IMHO - Roy Absalom Payne, born April 3, 1939
A Reflection for the Museum of Canadian Music
Snowden. December, 2010
If you do an online search for Roy Payne you won’t find a lot. A few entries that say he’s a guy from Trout River, Newfoundland & Labrador. A few more might mention that he’s a singer songwriter. You might even find one or two that mention his military time in the Canadian Forces. What you won’t find is very many entries that say just what a great artist Roy Payne was and is. I hope in this reflection to do my little bit to correct this.
Roy Payne as a young man from Newfoundland & Labrador went away to the mainland ‘Upalong’ as so many did in the years since Confederation, and I might add, as so many still do. He served this country proudly as a military man and like all good soldiers went to the most dangerous and impoverished places of the world as he was told. One gathers from his songs that he may not have agreed with why he was in these places but his heart for the people shows through. Roy is a man of compassion and his songs reflect this, his love of children especially, and his reverence for the simple life. He then spent a lot of years beating around this country and others. Playing his music and writing his songs. It is this life’s effort that I want to talk about.
I was about nine or ten years old when I first remember hearing Roy’s ‘Goofy Newfie’ album. My Random Island relatives had it and it was getting a lot of local airtime as well. My cousins and I knew the album by heart…or at least the title track! Here was a song coming from the mainland that was all about the Newfoundland experience of being put down for our island dialect and ways, yet our pride showing through. These days there’s a lot of talk of the Newfoundland & Labrador pride, but one time it was not so easy to find – it was there but muted. Roy sang us out in song and we sang along, beaming.
And his sound! I was being raised on Wilf Carter, Jim Reeves and Marty Robbins on my parents’ side. My sister was into the Stones and AM country while my brother was a true blue Dylan fan. I had it all coming at me and here suddenly was Roy Payne, sounding like some Newfoundland Banshee channeling a blend of Merle Haggard, Johnny Cash, George Jones, Kristofferson and Stomping Tom Connors! His guitar picking and bar room beat (although at my tender age I didn’t realize this aspect) was infectious. Real toe tapping stuff! This was before I grew into the sounds of The Who, Tull, T-Rex, Bowie and Zeppelin.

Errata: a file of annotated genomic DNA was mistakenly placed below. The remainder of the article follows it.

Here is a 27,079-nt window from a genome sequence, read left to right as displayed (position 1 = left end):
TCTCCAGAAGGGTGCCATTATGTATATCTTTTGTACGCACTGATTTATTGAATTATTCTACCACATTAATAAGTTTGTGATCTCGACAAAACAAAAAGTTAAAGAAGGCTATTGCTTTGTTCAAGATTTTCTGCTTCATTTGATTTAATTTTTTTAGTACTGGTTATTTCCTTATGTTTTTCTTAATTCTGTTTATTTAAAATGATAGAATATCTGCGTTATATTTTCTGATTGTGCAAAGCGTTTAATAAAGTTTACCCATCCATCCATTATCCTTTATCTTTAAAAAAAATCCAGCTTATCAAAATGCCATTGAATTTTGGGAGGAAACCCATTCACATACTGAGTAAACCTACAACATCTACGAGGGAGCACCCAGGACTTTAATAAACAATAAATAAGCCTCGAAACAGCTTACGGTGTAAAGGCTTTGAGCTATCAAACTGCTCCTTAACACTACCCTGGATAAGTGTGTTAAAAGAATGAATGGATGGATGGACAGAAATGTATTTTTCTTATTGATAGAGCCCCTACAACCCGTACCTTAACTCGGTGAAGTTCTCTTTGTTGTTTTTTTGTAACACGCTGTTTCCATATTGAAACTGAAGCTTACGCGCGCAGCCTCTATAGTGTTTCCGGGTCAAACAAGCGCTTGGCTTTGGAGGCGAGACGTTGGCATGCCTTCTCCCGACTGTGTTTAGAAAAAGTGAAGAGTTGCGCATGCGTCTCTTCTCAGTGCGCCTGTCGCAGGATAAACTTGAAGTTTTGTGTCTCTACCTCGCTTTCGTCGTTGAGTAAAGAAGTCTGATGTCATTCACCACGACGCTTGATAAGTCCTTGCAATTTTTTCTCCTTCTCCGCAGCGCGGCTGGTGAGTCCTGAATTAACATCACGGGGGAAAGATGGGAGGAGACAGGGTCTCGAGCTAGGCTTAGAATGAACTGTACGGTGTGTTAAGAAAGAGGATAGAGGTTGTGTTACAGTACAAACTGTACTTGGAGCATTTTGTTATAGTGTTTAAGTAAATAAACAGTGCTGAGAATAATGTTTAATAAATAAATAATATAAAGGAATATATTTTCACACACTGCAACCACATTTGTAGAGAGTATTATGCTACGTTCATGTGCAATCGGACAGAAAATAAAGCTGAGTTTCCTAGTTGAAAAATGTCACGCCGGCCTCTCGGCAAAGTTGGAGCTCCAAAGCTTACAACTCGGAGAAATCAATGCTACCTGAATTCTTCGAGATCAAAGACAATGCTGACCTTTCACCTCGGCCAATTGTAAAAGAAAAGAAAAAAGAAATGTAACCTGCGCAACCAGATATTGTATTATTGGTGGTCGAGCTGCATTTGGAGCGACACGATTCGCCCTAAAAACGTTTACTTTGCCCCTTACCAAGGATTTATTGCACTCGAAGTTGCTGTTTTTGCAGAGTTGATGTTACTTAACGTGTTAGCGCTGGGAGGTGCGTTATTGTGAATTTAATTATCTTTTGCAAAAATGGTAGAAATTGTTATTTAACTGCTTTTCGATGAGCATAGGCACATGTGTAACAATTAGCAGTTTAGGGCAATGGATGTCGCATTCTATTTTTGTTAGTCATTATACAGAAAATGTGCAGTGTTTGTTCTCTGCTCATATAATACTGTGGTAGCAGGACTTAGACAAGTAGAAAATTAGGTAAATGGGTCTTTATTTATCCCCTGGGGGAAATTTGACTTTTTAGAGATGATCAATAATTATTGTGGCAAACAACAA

But what really got my ear and mind about Roy Payne was not that he played guitar or that he sang. It was that he told a story in every song. This was the age before the internet, before video killed the radio star, (to steal a phrase). Roy’s songs all told a story that you could follow with your mind’s eye. That to me still is today what a song must do to be considered in my books. I don’t take much to some of the mindless pap I hear nowadays.
I don’t know really what happened over the years since. As I drifted so did he I suppose. Every now and then I would hear snippets of Roy’s music as I moved around. For a spell while I lived in Ontario I was revisited by the album and songs ‘I Wouldn’t Take a Million Dollars For One Single Maple Leaf’ and ‘Old Hank Always Makes Me Cry’. They became and remain two of my favourites. Roy’s pride in Canada and this great society in which we live is evident even as his songs of love and loss remind us that all is not perfect here.
Recently I was given a copy of a couple of Payne CD's that I had not heard and gave them a listen. This is a welcome return to the sound of Roy Payne that I had lost for so long. No doubt, there are others closer to him and more fortunate than I that have managed to stay with him all along. To them I tip my hat. These new (to me) songs remind me that a great writer tells his story, the pain and the joy, the sorrows and the hopes and shows that pride in culture and heritage is a blessing. I can only hope that someday I can tell a story half as well. I strongly urge all of you to listen to Roy’s music. Ignore the sometimes repetitive ‘beat box’ sound in a few songs and really listen to the story as Roy and his friends (fine musicians all!) present them to us. Remember if you will that every word has been taken from the real life of a real man, sometimes funny yet sometimes heartbreaking.
And as Roy might say, “Keep your arse to the wind”.